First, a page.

CONGO (BP) — At least five U.S. families have been stuck in the Democratic Republic of Congo since as early as October amidst red tape and questions in the process of adopting children there, the Ethics & Religious Liberty Commission reported.
The DRC has suspended its adoption program and the exit permits of the adopted children there, thereby delaying the exit of the families with finalized adoptions in the war-damaged country where UNICEF counts 800,000 orphans and vulnerable children under age 17.
Pray for the families and urge elected officials to intervene to help the families bring their children home, the ERLC urged on its website.
“Our hearts ache for these families,” Matthew Hawkins, coalition director for the ERLC, wrote. “In addition to praying for these families and the wisdom of Congolese officials, friends of these families are encouraged to appeal to their respective representatives in the U.S. Congress, educating them on the situation and asking the representatives to encourage the State Department to use every diplomatic effort to bring these families home.”
The DRC on Oct. 8, 2013, suspended its adoption program but grandfathered in adoptions approved before Sept. 25 of that year, the U.S. State Department reported. While adoptions were approved before the September cutoff for all of the U.S. families stuck in the Congo, the DRC has refused to let the children depart the country with their new families.
The DRC suspended the children’s exit permits, according to the State Department, because of problems not directly related to the families in question. Specifically, the DRC discovered falsified adoption documents by another family, and received reports that children adopted there may have been abused by their adoptive parents or adopted by other families in their receiving countries.
“While international adoptions are often vulnerable to unpredictable bureaucratic red tape,” according to the ERLC report, “the Congo situation is unique because the parents had been told their adoptions would be completed in spite of the DRC’s broader suspension of the adoption program.”
The ERLC identified on its website the families as Justin and Alana Carroll of Tennessee, who’ve adopted two sons; Katie and Eric Harshman of Kentucky, who’ve adopted a daughter; Erin and Chris Wallace of Virginia, new parents of a Congolese girl, and Ryan Doherty of North Carolina who adopted a son. The ERLC was awaiting on Jan. 3 details of a fifth family.
“We’ve attempted to make sense of the situation, making contact with a number of friends from non-governmental organizations and Capitol Hill,” the ERLC reported. “Governments like that of the DRC have a responsibility to protect their citizens, especially orphaned children, and international relations is indeed a balancing act.”
Erin Wallace, in the Congo 12 weeks with adoptive daughter Lainey, blogged Dec. 30 that her family is contacting congressmen, senators and lawyers.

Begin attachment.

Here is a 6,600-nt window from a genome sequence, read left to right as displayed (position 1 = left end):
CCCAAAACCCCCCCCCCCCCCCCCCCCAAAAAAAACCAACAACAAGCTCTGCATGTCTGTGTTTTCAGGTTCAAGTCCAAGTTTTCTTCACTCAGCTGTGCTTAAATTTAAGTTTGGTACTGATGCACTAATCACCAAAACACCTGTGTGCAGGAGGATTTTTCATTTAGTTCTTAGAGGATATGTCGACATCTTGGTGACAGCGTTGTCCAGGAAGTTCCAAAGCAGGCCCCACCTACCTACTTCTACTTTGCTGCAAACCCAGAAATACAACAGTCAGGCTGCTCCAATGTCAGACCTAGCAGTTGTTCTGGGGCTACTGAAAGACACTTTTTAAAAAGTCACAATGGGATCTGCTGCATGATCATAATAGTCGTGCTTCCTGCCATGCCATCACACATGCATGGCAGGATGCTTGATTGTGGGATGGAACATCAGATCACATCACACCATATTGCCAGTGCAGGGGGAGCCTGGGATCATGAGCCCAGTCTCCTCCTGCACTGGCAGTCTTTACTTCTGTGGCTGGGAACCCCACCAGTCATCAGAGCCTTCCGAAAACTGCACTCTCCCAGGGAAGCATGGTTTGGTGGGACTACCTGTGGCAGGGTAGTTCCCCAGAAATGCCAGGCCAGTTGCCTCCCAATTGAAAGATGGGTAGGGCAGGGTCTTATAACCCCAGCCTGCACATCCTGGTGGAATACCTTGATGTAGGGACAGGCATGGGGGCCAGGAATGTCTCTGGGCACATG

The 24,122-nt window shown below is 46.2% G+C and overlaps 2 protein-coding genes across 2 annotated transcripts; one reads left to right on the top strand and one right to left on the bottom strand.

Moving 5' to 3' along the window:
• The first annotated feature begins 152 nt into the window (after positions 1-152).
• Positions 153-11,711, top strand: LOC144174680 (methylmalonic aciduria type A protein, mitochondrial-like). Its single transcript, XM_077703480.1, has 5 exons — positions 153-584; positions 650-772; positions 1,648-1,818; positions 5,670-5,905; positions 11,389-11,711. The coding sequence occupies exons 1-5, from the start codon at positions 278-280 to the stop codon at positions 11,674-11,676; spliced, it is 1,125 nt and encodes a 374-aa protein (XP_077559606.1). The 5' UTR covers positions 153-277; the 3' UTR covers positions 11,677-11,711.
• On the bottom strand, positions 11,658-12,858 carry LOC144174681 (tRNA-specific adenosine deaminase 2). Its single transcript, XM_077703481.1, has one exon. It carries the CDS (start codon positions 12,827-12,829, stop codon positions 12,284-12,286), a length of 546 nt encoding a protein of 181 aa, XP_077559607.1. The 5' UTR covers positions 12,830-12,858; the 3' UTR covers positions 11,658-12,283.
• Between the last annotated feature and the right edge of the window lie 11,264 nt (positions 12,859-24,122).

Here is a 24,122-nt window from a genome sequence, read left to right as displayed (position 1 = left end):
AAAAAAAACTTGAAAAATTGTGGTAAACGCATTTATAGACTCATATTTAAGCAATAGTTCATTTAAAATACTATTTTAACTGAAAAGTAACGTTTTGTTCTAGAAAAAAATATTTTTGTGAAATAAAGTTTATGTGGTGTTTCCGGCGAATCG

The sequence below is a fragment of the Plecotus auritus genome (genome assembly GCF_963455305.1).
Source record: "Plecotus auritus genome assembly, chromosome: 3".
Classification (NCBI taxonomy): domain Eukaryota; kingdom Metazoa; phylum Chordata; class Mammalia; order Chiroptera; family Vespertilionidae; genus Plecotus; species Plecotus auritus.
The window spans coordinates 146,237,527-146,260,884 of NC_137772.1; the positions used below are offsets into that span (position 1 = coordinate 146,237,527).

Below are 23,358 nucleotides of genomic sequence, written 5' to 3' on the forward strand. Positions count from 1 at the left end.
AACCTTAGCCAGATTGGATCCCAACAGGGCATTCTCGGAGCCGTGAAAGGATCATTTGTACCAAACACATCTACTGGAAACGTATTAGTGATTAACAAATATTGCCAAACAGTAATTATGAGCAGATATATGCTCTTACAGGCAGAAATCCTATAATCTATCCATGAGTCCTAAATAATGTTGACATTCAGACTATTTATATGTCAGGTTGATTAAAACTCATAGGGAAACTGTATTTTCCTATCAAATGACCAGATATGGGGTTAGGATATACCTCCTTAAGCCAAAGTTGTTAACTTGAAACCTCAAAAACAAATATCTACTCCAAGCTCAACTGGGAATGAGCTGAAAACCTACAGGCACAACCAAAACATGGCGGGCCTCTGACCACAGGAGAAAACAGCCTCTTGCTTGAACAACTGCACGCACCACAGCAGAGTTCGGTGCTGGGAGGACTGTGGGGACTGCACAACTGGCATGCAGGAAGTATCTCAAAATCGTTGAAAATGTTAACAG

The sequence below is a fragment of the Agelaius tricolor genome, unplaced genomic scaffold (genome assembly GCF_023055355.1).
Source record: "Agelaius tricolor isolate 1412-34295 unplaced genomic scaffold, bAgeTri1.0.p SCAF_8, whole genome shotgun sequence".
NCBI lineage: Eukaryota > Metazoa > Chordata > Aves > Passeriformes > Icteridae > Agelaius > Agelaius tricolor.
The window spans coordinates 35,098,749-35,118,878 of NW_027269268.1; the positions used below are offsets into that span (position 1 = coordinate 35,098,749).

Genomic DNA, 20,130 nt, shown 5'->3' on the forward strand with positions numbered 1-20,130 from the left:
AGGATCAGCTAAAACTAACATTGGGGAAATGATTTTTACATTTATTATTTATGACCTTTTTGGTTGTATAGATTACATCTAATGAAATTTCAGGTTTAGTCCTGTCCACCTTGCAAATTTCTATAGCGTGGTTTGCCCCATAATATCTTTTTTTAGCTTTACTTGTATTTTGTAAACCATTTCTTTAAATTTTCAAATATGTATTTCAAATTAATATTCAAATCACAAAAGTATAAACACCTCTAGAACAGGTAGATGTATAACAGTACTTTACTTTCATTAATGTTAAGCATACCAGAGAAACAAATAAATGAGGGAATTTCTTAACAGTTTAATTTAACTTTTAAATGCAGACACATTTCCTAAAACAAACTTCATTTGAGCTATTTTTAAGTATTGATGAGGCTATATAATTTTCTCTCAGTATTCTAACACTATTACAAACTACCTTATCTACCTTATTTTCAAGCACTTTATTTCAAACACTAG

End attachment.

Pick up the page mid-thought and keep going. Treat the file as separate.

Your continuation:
“We are desperate to return home with our children. If you know anyone or would be willing, please write regarding our case. We have been stuck for too long,” she wrote. “We are reaching out to anyone to share and contact your congressmen regarding our case.”
Wallace encouraged the public to voice support to congressmen for the Children in Families First bill, aimed at easing international adoptions.
The bipartisan bill “calls for the redirection of a modest portion of the $2 billion the United States currently spends on children living abroad toward ensuring that all children grow up in a family,” according to the bill’s website. “What’s more, it calls for programs funded with U.S. tax dollars to focus on reducing the number of children living without families and increasing the capacity of other governments to better protect their own children.”
All of the families in the Congo will remain there until they can bring their children home, blogged Katie Harshman, in the country 11 weeks.
“The five families remaining in the DR Congo are staying until we are returning with our children,” Harshman wrote. “We will not leave here without them. They deserve to be at home with their families. All of the families have done everything the ‘right’ way.”
“We have continued to follow the rules and do what was asked of us,” she wrote. “Eric and I have been in this process for almost THREE years. Emma has legally been our daughter for over a year! We are ready to finally become that ‘Party of Three’ we have been striving for since the day we made the decision to adopt from the Congo.”
Links to additional information regarding the families are available on the ERLC’s website.
Compiled by Baptist Press general assignment writer/editor Diana Chandler. Get Baptist Press headlines and breaking news on Twitter (@BaptistPress), Facebook (Facebook.com/BaptistPress) and in your email (baptistpress.com/SubscribeBP.asp).